Old-timers will perhaps remember once calling this bird a Little Green Heron. At least, that is what it was referred to in the field guides. While there is a Great Blue Heron to go along with the Little Blue Heron, there is certainly no Great Green Heron anywhere in North America. So, the older name was confusing. It has also been called a Green-backed Heron although, depending on the light, the bird’s back does not always appear so. Still, almost any name would be better than some of the vernacular ones used. Two of these, “shitepoke” and “chalkline” refer to its habit of letting loose a stream of white excrement when flying off to avoid disturbance
So, Green Heron it is. This species is relatively common in Carroll County, even though it leaves us in the Fall when temperatures begin to drop. Some ornithologists claim that it is the most widely distributed American Heron. The Green Heron breeds throughout the Eastern United States from Canada to the Gulf of Mexico. It can also be found on the West Coast south to Central America and the West Indies.
The birds who headed south in the Fall return here in late Winter and early Spring. They will often travel in flocks. Usually this takes place under the cover of darkness. Most arrive on breeding grounds in April. Pairing may begin during migration. Couples are only seasonally monogamous, but may return to previously used sites. Males then establish and defend nesting territories, bordered by perches from which they periodically utter low pitched “skow” calls. By this time, bills of the adult birds have
changed to a glossy black. Their legs are bright orange compared to the greenish-yellow they sported earlier.
As if “skow” calls weren’t romantic enough, the two begin an elaborate courtship display which includes “exaggerated flapping, erect crest and neck plumage, bill snapping, neck stretching and swaying, bowing and hopping.” Males may sometime begin nest construction even before mating, however, it usually ends up with the female taking over and setting things right. Not to be left out of the process completely though, the male may continue to gather nest material and bring it to the female.
Even so, some Green Heron nests are nothing to get excited about. They can be either very solidly constructed or so flimsy that you can see the eggs through the bottom. The birds prefer trees with dense foliage and build between 10 and 20 feet from the ground. Nesting is often solitary, however, Green Herons may also nest in rookeries with other herons. Common Grackles also appear to be regular nesting associates. Perhaps the grackles act like a security alarm, making a racket when danger approaches.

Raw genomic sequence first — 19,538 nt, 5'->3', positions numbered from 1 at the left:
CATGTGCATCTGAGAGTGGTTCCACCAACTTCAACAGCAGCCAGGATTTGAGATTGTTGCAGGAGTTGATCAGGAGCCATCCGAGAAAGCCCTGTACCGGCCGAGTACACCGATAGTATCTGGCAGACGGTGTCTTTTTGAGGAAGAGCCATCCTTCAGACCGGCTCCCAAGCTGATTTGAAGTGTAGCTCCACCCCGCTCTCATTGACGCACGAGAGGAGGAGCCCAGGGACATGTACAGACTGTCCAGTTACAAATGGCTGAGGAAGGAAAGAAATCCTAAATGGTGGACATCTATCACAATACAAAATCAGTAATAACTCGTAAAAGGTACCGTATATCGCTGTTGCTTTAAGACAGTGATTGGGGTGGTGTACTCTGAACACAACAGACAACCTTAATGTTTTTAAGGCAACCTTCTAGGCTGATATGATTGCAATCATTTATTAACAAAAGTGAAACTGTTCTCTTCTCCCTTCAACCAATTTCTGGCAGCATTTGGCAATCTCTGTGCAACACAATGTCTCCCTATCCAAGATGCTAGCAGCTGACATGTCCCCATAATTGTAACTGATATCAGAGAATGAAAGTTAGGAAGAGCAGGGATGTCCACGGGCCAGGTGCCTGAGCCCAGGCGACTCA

Three to five greenish-blue eggs are laid. Both sexes take turns incubating these until they hatch in about three weeks. Feeding is also by both parents. The young birds fledge in another three weeks. One brood is the rule in northern sites. Further south, one might expect there to be two. After the breeding season, birds may wander widely.
Studies have been made of the Green Heron’s diet. 45% of this is made up of small fish. 24% may include insects with dragonflies and grasshoppers figuring prominently. Another 21% contains crayfish and other crustaceans. Then, add some snails, spiders, and earthworms for flavor. Not to mention frogs, lizards, snakes, and mice. In other words, they eat what they can get!
To make the most of the menu, Green Herons frequent brushy wetlands, swampy thickets, marshes, pond edges, and shallow ditches. They generally stay close to shore and seldom wade in water deeper than four inches, feeding both day and night. What Green Herons know about fishing could surely be a lesson to human anglers. Crouching down along the shore with their necks drawn in, they strike when hapless prey happens by. They may also rake their bills back and forth though the water waiting to see what comes out of hiding. The more adventurous birds may even dive head-first from a branch into the water, often becoming completely submerged.
Like the Black-crowned Night Heron, the Green Heron may also “bait fish”. This most fascinating behavior involves dropping a small item on the water’s surface and waiting to see what happens. The item may be a feather, an insect, a leaf, or something else easily managed. Any small fish that comes to investigate the bait, will quickly be snatched up sideways in the bird’s bill. A quick toss and it disappears head-first. Just like its human fisherman counterpart, the bird may take up the bait occasionally and modify it if it isn’t getting any bites.
Green Herons do not seem to be as long-lived as the other larger species. Eight years stands as the record. Interestingly, however, they seem less susceptible to the effects of pesticide than other water birds. The species appears to have little competition and few predators except for the usual nest robbers like snakes, crows, and raccoons. Its population and range appear to be expanding.